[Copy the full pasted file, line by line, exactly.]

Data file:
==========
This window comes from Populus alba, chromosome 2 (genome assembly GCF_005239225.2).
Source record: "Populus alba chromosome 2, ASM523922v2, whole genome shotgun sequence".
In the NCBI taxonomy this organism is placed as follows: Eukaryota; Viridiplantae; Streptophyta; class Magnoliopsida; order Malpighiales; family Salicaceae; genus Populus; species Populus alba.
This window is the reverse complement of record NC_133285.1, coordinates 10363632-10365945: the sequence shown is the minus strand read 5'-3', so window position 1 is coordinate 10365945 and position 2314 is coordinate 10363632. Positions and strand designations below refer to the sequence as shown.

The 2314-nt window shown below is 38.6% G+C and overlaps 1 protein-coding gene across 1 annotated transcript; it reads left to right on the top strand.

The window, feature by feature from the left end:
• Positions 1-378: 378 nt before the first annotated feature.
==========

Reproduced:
This window comes from Populus alba, chromosome 2 (genome assembly GCF_005239225.2).
Source record: "Populus alba chromosome 2, ASM523922v2, whole genome shotgun sequence".
In the NCBI taxonomy this organism is placed as follows: Eukaryota; Viridiplantae; Streptophyta; class Magnoliopsida; order Malpighiales; family Salicaceae; genus Populus; species Populus alba.
This window is the reverse complement of record NC_133285.1, coordinates 10363632-10365945: the sequence shown is the minus strand read 5'-3', so window position 1 is coordinate 10365945 and position 2314 is coordinate 10363632. Positions and strand designations below refer to the sequence as shown.

The 2314-nt window shown below is 38.6% G+C and overlaps 1 protein-coding gene across 1 annotated transcript; it reads left to right on the top strand.

The window, feature by feature from the left end:
• Positions 1-378: 378 nt before the first annotated feature.